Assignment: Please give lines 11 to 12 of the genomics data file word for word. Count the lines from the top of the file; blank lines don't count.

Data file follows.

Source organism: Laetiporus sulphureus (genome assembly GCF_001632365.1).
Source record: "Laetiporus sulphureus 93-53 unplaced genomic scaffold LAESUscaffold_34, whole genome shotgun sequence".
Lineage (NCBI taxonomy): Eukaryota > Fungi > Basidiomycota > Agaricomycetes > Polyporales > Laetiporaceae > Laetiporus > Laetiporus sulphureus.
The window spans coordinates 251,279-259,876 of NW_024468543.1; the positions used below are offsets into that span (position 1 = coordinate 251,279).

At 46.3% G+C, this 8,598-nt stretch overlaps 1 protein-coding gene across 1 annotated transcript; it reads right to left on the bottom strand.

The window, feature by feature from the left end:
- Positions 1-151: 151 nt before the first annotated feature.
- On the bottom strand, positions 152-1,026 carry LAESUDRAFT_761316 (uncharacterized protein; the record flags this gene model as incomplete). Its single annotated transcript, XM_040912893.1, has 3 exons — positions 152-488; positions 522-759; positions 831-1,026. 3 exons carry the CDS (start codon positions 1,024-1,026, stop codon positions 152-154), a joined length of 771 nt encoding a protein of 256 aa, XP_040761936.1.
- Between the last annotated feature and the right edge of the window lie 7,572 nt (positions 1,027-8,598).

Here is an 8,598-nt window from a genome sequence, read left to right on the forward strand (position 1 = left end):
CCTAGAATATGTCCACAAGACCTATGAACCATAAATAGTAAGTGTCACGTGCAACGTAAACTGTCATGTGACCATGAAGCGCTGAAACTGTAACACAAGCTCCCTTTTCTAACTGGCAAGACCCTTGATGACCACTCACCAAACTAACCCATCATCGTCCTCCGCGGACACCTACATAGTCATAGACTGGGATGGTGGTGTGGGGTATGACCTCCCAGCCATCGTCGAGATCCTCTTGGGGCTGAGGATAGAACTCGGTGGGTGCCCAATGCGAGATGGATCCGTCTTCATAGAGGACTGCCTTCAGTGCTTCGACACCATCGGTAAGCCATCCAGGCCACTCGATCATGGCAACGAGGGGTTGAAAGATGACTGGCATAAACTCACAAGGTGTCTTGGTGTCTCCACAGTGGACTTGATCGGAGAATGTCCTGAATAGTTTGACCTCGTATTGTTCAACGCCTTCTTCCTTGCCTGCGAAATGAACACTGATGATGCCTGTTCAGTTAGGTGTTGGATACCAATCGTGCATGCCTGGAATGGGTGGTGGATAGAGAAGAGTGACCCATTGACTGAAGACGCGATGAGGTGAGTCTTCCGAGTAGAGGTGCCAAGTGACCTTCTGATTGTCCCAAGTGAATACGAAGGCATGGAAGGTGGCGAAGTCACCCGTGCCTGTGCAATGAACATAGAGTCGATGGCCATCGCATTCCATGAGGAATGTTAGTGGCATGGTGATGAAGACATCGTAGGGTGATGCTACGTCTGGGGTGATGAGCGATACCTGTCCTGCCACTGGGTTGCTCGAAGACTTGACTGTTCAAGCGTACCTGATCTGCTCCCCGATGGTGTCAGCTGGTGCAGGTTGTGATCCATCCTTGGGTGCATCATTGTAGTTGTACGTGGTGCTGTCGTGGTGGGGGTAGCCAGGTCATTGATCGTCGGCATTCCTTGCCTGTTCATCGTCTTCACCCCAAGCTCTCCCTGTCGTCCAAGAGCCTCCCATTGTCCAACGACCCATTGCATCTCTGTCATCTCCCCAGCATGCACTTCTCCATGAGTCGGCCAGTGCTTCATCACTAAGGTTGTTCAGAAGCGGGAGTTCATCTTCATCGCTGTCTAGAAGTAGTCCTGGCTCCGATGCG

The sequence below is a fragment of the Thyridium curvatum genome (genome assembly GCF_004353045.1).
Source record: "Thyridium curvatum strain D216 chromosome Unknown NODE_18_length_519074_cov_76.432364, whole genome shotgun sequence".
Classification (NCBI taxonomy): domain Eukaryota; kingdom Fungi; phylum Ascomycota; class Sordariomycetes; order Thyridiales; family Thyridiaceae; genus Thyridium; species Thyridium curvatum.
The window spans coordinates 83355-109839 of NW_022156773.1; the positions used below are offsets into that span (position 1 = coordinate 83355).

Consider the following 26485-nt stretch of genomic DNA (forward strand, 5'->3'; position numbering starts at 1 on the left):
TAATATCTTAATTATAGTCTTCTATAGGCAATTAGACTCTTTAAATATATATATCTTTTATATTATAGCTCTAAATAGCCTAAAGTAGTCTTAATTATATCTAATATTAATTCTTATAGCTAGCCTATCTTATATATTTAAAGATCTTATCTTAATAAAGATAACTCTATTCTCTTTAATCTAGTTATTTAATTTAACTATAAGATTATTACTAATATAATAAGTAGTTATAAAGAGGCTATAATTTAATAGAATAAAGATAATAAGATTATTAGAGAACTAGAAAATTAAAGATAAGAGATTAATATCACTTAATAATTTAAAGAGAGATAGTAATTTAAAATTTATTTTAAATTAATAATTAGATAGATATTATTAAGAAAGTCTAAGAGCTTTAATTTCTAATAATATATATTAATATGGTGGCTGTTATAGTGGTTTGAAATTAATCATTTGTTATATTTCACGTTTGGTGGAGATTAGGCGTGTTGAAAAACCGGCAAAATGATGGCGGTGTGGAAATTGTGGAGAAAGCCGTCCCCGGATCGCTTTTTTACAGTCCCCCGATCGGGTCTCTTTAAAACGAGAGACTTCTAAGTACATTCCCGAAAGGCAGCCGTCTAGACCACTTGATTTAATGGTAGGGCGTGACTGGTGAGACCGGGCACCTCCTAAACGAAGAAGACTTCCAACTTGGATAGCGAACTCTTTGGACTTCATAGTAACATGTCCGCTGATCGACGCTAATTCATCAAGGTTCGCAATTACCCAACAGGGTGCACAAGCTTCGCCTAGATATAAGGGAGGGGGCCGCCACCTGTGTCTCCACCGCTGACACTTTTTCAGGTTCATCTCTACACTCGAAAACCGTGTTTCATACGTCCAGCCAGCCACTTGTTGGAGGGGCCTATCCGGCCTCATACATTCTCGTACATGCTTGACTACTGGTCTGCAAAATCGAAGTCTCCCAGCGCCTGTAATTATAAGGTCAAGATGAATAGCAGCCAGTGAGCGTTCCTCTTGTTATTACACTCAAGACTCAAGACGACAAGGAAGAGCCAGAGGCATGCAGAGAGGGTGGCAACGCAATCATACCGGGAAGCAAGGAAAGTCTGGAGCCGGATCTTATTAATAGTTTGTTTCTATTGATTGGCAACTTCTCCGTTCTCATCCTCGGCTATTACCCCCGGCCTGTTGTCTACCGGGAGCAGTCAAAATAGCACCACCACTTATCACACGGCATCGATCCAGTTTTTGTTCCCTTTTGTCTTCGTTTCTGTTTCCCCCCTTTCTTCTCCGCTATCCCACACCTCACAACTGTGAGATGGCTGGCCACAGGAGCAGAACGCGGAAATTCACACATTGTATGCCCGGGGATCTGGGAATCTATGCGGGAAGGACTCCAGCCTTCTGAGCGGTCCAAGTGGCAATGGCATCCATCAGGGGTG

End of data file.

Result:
CCTAGAATATGTCCACAAGACCTATGAACCATAAATAGTAAGTGTCACGTGCAACGTAAACTGTCATGTGACCATGAAGCGCTGAAACTGTAACACAAGCTCCCTTTTCTAACTGGCAAGACCCTTGATGACCACTCACCAAACTAACCCATCATCGTCCTCCGCGGACACCTACATAGTCATAGACTGGGATGGTGGTGTGGGGTATGACCTCCCAGCCATCGTCGAGATCCTCTTGGGGCTGAGGATAGAACTCGGTGGGTGCCCAATGCGAGATGGATCCGTCTTCATAGAGGACTGCCTTCAGTGCTTCGACACCATCGGTAAGCCATCCAGGCCACTCGATCATGGCAACGAGGGGTTGAAAGATGACTGGCATAAACTCACAAGGTGTCTTGGTGTCTCCACAGTGGACTTGATCGGAGAATGTCCTGAATAGTTTGACCTCGTATTGTTCAACGCCTTCTTCCTTGCCTGCGAAATGAACACTGATGATGCCTGTTCAGTTAGGTGTTGGATACCAATCGTGCATGCCTGGAATGGGTGGTGGATAGAGAAGAGTGACCCATTGACTGAAGACGCGATGAGGTGAGTCTTCCGAGTAGAGGTGCCAAGTGACCTTCTGATTGTCCCAAGTGAATACGAAGGCATGGAAGGTGGCGAAGTCACCCGTGCCTGTGCAATGAACATAGAGTCGATGGCCATCGCATTCCATGAGGAATGTTAGTGGCATGGTGATGAAGACATCGTAGGGTGATGCTACGTCTGGGGTGATGAGCGATACCTGTCCTGCCACTGGGTTGCTCGAAGACTTGACTGTTCAAGCGTACCTGATCTGCTCCCCGATGGTGTCAGCTGGTGCAGGTTGTGATCCATCCTTGGGTGCATCATTGTAGTTGTACGTGGTGCTGTCGTGGTGGGGGTAGCCAGGTCATTGATCGTCGGCATTCCTTGCCTGTTCATCGTCTTCACCCCAAGCTCTCCCTGTCGTCCAAGAGCCTCCCATTGTCCAACGACCCATTGCATCTCTGTCATCTCCCCAGCATGCACTTCTCCATGAGTCGGCCAGTGCTTCATCACTAAGGTTGTTCAGAAGCGGGAGTTCATCTTCATCGCTGTCTAGAAGTAGTCCTGGCTCCGATGCG

The sequence below is a fragment of the Thyridium curvatum genome (genome assembly GCF_004353045.1).